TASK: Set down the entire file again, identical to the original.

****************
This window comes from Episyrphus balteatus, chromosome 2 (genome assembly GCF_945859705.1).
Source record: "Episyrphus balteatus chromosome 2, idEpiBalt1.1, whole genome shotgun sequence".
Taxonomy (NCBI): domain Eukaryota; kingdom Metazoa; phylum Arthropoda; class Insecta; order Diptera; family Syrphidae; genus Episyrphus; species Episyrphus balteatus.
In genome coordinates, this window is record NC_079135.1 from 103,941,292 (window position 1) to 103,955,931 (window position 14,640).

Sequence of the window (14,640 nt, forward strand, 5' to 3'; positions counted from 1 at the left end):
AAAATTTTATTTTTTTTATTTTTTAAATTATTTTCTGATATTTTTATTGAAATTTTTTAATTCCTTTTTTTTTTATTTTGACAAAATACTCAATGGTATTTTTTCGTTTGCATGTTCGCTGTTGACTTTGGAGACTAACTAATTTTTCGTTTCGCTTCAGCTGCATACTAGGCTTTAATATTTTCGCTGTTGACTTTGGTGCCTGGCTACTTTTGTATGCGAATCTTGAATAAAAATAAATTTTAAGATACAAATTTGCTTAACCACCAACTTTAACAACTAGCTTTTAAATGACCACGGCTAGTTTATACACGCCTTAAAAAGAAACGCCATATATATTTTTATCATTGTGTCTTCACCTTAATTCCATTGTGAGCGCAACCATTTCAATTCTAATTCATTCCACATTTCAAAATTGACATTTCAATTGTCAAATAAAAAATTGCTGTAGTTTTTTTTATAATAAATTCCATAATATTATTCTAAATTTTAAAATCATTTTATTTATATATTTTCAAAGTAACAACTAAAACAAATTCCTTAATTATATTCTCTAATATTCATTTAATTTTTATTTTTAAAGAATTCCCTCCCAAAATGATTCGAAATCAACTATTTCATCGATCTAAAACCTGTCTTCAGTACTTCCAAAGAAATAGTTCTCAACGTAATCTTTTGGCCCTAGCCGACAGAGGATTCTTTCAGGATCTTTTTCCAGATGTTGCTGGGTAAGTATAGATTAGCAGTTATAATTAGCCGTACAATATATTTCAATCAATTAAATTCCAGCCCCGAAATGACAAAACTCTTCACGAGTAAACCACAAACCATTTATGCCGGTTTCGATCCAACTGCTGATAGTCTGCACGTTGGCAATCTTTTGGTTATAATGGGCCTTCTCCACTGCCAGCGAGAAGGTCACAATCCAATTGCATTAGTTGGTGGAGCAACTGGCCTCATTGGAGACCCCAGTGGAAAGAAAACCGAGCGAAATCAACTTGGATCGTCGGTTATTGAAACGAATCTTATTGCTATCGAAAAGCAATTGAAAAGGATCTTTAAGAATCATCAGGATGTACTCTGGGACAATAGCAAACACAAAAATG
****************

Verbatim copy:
This window comes from Episyrphus balteatus, chromosome 2 (genome assembly GCF_945859705.1).
Source record: "Episyrphus balteatus chromosome 2, idEpiBalt1.1, whole genome shotgun sequence".
Taxonomy (NCBI): domain Eukaryota; kingdom Metazoa; phylum Arthropoda; class Insecta; order Diptera; family Syrphidae; genus Episyrphus; species Episyrphus balteatus.
In genome coordinates, this window is record NC_079135.1 from 103,941,292 (window position 1) to 103,955,931 (window position 14,640).

Sequence of the window (14,640 nt, forward strand, 5' to 3'; positions counted from 1 at the left end):
AAAATTTTATTTTTTTTATTTTTTAAATTATTTTCTGATATTTTTATTGAAATTTTTTAATTCCTTTTTTTTTTATTTTGACAAAATACTCAATGGTATTTTTTCGTTTGCATGTTCGCTGTTGACTTTGGAGACTAACTAATTTTTCGTTTCGCTTCAGCTGCATACTAGGCTTTAATATTTTCGCTGTTGACTTTGGTGCCTGGCTACTTTTGTATGCGAATCTTGAATAAAAATAAATTTTAAGATACAAATTTGCTTAACCACCAACTTTAACAACTAGCTTTTAAATGACCACGGCTAGTTTATACACGCCTTAAAAAGAAACGCCATATATATTTTTATCATTGTGTCTTCACCTTAATTCCATTGTGAGCGCAACCATTTCAATTCTAATTCATTCCACATTTCAAAATTGACATTTCAATTGTCAAATAAAAAATTGCTGTAGTTTTTTTTATAATAAATTCCATAATATTATTCTAAATTTTAAAATCATTTTATTTATATATTTTCAAAGTAACAACTAAAACAAATTCCTTAATTATATTCTCTAATATTCATTTAATTTTTATTTTTAAAGAATTCCCTCCCAAAATGATTCGAAATCAACTATTTCATCGATCTAAAACCTGTCTTCAGTACTTCCAAAGAAATAGTTCTCAACGTAATCTTTTGGCCCTAGCCGACAGAGGATTCTTTCAGGATCTTTTTCCAGATGTTGCTGGGTAAGTATAGATTAGCAGTTATAATTAGCCGTACAATATATTTCAATCAATTAAATTCCAGCCCCGAAATGACAAAACTCTTCACGAGTAAACCACAAACCATTTATGCCGGTTTCGATCCAACTGCTGATAGTCTGCACGTTGGCAATCTTTTGGTTATAATGGGCCTTCTCCACTGCCAGCGAGAAGGTCACAATCCAATTGCATTAGTTGGTGGAGCAACTGGCCTCATTGGAGACCCCAGTGGAAAGAAAACCGAGCGAAATCAACTTGGATCGTCGGTTATTGAAACGAATCTTATTGCTATCGAAAAGCAATTGAAAAGGATCTTTAAGAATCATCAGGATGTACTCTGGGACAATAGCAAACACAAAAATG